Do graphic warning labels on cigarette packages really deter people from lighting up?
We like hues that we associate with pleasant things
Research confirms that women tend to apologize much more frequently than men do, but there's a curious twist as to why this is the case. Christie Nicholson reports
Subjects varied their estimates of the calorie content of a food depending on the assumed negative or positive healthful qualities of the food item they had previously been shown--with weird consequences...
Gestures reveal subconscious knowledge and cement new ideas
A new study shows that the overheard half of cell phone dialogue can steal our attention from other tasks, with potentially dangerous outcomes
New case studies focus on rare illusory body perceptions that could answer questions about how we maintain a "self"
Buying eco-friendly products might make you more likely to behave badly later on
We only consider scientists to be experts when their argument is in line with our own previously held beliefs. Christie Nicholson reports
Differences in people's ability to gauge their own accuracy may be linked to having more volume--and more connections--in the prefrontal cortex
The sense of touch helps children to ground abstract ideas in concrete experiences
Elderly people with loss of executive function--lessening of inhibitions--are more likely to offer useful, but tactless, advice. Christopher Intagliata reports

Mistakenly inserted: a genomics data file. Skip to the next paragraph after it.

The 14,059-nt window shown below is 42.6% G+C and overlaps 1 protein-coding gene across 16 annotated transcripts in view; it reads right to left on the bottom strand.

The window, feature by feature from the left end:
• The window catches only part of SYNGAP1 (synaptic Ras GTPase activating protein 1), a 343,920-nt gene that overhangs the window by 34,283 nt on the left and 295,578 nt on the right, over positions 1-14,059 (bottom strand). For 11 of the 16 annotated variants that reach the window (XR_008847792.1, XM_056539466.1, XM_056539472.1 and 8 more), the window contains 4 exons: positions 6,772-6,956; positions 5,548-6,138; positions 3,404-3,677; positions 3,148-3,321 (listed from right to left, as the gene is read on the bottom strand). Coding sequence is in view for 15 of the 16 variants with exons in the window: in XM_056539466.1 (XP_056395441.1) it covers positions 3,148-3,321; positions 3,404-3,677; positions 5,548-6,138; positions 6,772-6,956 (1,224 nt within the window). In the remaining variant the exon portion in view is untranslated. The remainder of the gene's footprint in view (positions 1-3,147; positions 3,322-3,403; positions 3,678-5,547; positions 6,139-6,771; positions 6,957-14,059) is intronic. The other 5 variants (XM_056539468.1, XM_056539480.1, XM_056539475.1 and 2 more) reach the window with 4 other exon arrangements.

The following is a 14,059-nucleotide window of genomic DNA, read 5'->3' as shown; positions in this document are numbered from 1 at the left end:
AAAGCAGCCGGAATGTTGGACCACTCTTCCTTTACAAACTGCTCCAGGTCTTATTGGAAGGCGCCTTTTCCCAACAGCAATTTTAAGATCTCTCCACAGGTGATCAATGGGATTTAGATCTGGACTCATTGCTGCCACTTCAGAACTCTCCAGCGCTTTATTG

Certain kinds of physical and emotional pain share a neural pathway that responds to acetaminophen
An illicit drug shows promise as a treatment for post-traumatic stress disorder
Given a choice of two snacks, study subjects picked the one they looked at slightly longer. Christopher Intagliata reports
Less neuroticism and more extroversion may be at the root of patients' improvement
The tools used by the commercial industry to detect our thoughts and brain states are very different, and somewhat limited, compared with those used in the research lab. Christie Nicholson reports...
Undergrads indicated a willingness to pay a premium for goods they could touch rather than merely look at on a Web page. Christopher Intagliata reports
Reviews and recommendations from the September/October 2010 issue of Scientific American MIND
An experiment tracking mice for 43 generations finds that progeny of those that initially were more active are spending three times as much time on the training wheel as the progeny of the initially more sedentary mice...